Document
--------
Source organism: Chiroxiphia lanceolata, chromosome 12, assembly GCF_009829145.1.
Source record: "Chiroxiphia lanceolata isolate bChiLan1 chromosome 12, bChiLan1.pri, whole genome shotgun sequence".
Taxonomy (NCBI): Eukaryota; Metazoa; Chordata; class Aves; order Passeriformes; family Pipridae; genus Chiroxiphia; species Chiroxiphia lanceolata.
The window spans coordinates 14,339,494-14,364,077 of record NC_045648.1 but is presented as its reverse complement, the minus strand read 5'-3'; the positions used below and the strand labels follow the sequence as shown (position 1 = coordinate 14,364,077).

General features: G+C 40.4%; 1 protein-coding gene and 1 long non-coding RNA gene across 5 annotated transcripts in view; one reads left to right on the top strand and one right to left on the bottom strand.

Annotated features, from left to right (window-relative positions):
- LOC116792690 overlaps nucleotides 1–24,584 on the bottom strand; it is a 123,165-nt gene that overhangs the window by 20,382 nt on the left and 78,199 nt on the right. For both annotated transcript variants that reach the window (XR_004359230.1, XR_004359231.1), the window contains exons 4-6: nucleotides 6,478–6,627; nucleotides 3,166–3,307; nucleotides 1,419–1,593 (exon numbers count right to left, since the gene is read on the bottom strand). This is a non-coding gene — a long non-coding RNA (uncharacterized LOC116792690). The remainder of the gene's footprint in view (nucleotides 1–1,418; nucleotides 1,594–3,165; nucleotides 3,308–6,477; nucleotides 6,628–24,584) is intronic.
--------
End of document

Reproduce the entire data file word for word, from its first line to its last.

Source organism: Chiroxiphia lanceolata, chromosome 12, assembly GCF_009829145.1.
Source record: "Chiroxiphia lanceolata isolate bChiLan1 chromosome 12, bChiLan1.pri, whole genome shotgun sequence".
Taxonomy (NCBI): Eukaryota; Metazoa; Chordata; class Aves; order Passeriformes; family Pipridae; genus Chiroxiphia; species Chiroxiphia lanceolata.
The window spans coordinates 14,339,494-14,364,077 of record NC_045648.1 but is presented as its reverse complement, the minus strand read 5'-3'; the positions used below and the strand labels follow the sequence as shown (position 1 = coordinate 14,364,077).

General features: G+C 40.4%; 1 protein-coding gene and 1 long non-coding RNA gene across 5 annotated transcripts in view; one reads left to right on the top strand and one right to left on the bottom strand.

Annotated features, from left to right (window-relative positions):
- LOC116792690 overlaps nucleotides 1–24,584 on the bottom strand; it is a 123,165-nt gene that overhangs the window by 20,382 nt on the left and 78,199 nt on the right. For both annotated transcript variants that reach the window (XR_004359230.1, XR_004359231.1), the window contains exons 4-6: nucleotides 6,478–6,627; nucleotides 3,166–3,307; nucleotides 1,419–1,593 (exon numbers count right to left, since the gene is read on the bottom strand). This is a non-coding gene — a long non-coding RNA (uncharacterized LOC116792690). The remainder of the gene's footprint in view (nucleotides 1–1,418; nucleotides 1,594–3,165; nucleotides 3,308–6,477; nucleotides 6,628–24,584) is intronic.